Too. Tired. To. Move? Beat the pregnancy fatigue
The fatigue of pregnancy serves to remind you exactly what a miracle your body is performing, so it’s essential to listen to your body. Here’s what you can do to get through it, writes Tina Otte.
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From the moment of conception there’s an explosion of life as your body lifts off and bursts with creation. If you stop and consider what a feat your body is performing as it builds a new body, cell by cell (in only 280 days), you can understand your need for rest.

In the beginning the need for sleep catches you unawares and you may find yourself nodding off during breakfast, lunch and supper.

If this is unusual for you, or if you’ve never been pregnant before, it can cause great concern as you rush to the doctor, thinking you’re anaemic or suffering from chronic fatigue syndrome. No, he tells you, something is very right, you’re pregnant! Pregnancy fatigue happens at different stages of pregnancy and for different reasons.

Early sleepy feelings 

It’s commonly referred to as “natural lethargy”. In fact, it’s often a first sign of pregnancy, and for women who have been pregnant before, it may make them suspicious enough to do a pregnancy test.

As your body moves into a position of defence, these feelings of weariness and laziness is nature’s way of slowing you down so that you don’t do anything potentially dangerous. This is the most important developmental stage of your baby’s life, both inside and outside the womb.

The rate of growth is phenomenal. Go ahead and give in to these feelings. Follow your body’s lead and nap whenever you can, without feeling guilty. During the first trimester, your body is in turbo mode and it takes a lot of super-charged energy to adjust to the hormonal changes.   

Nausea and vomiting is very much part of early pregnancy and this can make matters worse. It’s draining on a physical and emotional level! Other emotions, such as anxiety, can add to fatigue.

Many women will want to start all sorts of exercise and eating programmes to get off to a good start. Try not to give in to this impulse. The time will come when you’ll have much more energy, usually when you move into the second trimester. Sleep as much as possible and put your feet up whenever you can.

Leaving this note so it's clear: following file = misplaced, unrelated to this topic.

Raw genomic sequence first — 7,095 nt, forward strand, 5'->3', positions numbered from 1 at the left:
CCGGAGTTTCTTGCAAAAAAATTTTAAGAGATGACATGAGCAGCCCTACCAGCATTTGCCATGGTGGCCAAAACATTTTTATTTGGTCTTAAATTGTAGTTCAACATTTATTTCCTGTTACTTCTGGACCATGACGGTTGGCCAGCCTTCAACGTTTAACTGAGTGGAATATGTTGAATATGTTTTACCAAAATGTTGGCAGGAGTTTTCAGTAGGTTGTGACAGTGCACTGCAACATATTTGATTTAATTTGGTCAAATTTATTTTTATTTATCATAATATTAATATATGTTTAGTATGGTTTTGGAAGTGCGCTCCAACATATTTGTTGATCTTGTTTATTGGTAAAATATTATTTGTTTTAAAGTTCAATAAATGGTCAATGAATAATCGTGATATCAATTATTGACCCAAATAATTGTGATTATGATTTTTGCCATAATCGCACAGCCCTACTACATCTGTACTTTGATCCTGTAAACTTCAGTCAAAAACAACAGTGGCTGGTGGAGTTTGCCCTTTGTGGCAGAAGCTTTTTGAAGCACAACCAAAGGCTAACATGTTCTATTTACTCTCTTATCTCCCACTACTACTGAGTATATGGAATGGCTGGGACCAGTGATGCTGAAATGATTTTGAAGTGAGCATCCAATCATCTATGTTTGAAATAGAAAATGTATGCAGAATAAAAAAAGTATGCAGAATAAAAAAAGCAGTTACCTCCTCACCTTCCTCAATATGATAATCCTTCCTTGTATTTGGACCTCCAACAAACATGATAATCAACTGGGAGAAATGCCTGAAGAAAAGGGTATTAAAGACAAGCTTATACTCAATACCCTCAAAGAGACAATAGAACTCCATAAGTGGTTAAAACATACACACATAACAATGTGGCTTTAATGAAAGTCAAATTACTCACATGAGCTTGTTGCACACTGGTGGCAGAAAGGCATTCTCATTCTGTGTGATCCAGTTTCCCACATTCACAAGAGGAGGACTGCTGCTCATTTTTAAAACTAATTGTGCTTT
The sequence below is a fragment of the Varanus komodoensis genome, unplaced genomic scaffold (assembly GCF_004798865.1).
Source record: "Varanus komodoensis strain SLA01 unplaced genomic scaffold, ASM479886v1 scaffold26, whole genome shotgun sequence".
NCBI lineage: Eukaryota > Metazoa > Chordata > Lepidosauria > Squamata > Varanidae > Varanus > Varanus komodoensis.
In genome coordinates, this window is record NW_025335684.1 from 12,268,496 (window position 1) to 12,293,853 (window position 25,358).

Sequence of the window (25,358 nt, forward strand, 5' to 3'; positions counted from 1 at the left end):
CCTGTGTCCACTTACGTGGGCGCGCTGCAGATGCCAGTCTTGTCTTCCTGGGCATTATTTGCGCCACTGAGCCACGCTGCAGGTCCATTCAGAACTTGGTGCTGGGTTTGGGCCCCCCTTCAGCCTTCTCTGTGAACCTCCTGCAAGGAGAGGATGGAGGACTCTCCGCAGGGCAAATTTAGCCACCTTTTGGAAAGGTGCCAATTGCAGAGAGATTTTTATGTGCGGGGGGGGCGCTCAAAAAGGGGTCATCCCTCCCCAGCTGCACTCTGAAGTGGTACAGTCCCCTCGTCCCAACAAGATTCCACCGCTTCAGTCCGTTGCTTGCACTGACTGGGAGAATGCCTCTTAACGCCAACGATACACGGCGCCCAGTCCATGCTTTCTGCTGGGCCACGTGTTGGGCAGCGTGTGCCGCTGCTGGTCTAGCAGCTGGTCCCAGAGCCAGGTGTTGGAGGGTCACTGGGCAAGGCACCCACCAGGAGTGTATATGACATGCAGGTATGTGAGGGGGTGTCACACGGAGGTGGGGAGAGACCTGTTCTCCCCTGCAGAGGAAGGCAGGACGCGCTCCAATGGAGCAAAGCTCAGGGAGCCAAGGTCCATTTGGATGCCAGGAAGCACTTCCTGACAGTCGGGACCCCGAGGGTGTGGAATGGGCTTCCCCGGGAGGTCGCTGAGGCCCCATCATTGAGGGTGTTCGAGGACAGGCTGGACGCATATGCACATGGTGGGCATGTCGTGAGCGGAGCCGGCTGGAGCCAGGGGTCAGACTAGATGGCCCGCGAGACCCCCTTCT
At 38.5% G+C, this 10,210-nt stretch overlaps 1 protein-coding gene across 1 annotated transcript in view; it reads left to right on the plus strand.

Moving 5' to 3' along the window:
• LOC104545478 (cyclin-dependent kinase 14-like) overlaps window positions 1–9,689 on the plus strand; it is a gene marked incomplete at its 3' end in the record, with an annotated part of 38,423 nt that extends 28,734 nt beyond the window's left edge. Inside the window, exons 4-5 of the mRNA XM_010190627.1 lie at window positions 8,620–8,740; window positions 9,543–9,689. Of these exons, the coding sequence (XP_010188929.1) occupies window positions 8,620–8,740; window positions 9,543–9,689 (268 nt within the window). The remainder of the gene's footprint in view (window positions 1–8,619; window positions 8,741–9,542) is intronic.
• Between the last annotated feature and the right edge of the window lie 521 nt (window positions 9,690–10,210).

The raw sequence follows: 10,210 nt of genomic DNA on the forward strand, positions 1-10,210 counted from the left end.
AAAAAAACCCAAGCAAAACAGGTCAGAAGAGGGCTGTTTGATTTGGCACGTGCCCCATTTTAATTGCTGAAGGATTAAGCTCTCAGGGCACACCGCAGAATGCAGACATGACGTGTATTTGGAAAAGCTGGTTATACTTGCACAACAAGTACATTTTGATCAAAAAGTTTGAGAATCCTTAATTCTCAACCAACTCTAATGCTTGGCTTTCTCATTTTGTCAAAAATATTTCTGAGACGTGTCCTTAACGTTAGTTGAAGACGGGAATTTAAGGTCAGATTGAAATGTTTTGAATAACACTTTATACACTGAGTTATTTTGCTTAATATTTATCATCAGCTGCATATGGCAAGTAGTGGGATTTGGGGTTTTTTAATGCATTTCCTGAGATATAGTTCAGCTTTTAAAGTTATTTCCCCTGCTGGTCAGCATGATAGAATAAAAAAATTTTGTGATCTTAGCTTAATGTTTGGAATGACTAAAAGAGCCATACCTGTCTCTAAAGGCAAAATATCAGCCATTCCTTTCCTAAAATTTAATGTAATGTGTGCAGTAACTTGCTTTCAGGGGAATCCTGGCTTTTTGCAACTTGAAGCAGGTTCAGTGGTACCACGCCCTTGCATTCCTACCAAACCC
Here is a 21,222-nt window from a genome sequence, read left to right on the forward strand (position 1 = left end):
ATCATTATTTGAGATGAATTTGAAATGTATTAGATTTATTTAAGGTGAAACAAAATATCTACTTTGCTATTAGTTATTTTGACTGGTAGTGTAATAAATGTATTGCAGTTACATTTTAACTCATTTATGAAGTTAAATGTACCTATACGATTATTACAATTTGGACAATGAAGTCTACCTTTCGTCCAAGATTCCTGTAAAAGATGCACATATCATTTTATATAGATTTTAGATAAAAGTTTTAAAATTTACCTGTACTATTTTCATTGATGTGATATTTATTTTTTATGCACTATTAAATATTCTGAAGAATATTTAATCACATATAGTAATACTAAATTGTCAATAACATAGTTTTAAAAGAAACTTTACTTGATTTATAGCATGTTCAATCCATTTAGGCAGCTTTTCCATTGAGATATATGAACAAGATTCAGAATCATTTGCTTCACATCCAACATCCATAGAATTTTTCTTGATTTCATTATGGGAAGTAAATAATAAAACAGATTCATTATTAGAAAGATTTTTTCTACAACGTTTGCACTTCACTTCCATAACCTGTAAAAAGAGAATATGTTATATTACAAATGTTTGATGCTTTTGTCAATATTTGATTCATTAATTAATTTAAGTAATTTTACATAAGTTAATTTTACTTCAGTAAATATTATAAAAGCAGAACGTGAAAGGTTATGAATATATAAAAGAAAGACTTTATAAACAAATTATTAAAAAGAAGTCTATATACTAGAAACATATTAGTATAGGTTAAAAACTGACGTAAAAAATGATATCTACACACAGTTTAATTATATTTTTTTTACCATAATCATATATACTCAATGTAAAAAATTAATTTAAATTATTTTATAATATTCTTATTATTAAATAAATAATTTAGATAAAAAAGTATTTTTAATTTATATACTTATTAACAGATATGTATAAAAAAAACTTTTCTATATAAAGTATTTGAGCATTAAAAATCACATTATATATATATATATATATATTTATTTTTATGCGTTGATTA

Take advantage of weekends and sleep in. Ask dad or another family member to take care of other children – at least one day on the weekend, so you can grab some extra zzzs. As you move into the second trimester, you find you get a surge of energy and the tiredness usually subsides at about 16 weeks.

Tiredness in later pregnancy 

In the latter part of your pregnancy, fatigue will again creep up on you, this time for a different reason. As your baby gets heavier your body is carrying 9-11kg of extra weight. Think of it as carrying around a 10kg bag of dog food. One can see why your body takes some strain, and why it’s important to spend some time off your feet.

Also, it’s difficult to get good quality sleep if you’re uncomfortable and constantly moving or changing positions in bed. Night sweats may add to the problem, as well as getting up frequently to use the loo! Other causes of fatigue during pregnancy include anaemia, lower blood pressure, shortness of breath, poor nutrition, stress, and tension.

Fatigue is a natural and normal aspect of pregnancy and while it can’t be prevented, there is a lot you can do to reduce it.

  • Regular physical activity is your best weapon against fatigue. Enrol in a prenatal exercise class.
  • Your diet should include generous amounts of carbohydrates, proteins, fruits and vegetables.
  • Don’t skip meals and watch out for those sugary snacks. Low blood sugar causes fatigue and horrible headaches.
  • Take an iron supplement daily and be sure to eat iron-rich foods.
  • Practise relaxation and meditation to relieve stress and tension.
  • During your work day, take time out to stretch your upper and lower back to ease tension.
  • If you’re comfortable doing so, lie with your feet elevated above the level of your heart for about 15 minutes. This will improve the blood flow and make you feel energised.

What to do

As there are no proven safe medicines for you to take for fatigue during pregnancy, avoid taking stimulants or medications for increasing energy.

  • Avoid excessive amounts of caffeine.
  • Try not to push yourself beyond your capabilities. Be reasonable and don’t feel guilty saying no to unnecessary extra work.
  • If fatigue is accompanied by fainting, breathlessness or heart palpitations, then it’s time to seek some medical attention to check something more serious isn’t going on.
  • Remember adequate rest, sleep and naps are now a necessity, not a luxury, so do everything you can to make time to rest. 

Stay on top of fatigue 

  • Accept the fact that you need extra rest and pace your daily activities. Add an afternoon nap to your schedule; catnaps of 15 to 20 minutes can be rejuvenating.
  • Avoid taking on extra responsibilities during this time in your life.
  • Invest in a rocking chair and enjoy the comforting motion of moving forward and backward. Your baby will also benefit.
  • Keep a good supply of nutritious snacks on hand. Fruits and juices, crudités, cheese, milk and yoghurt, peanuts and raisins, cold chicken, and high fibre muffins.
  • Savour this wonderful experience as your body’s wisdom leads you through the miracle of creation.
  • Have a cup of rooibos or chamomile tea before bedtime.
  • A few drops of lavender oil on a tissue near your pillow will also calm and soothe your nerves.

Do you have a question about your pregnancy health that you'd like an expert's feedback on? Email to problems@yourpregnancy.co.za and we may publish your question along with advice from a specialist. Please note that we cannot supply personalised advice.

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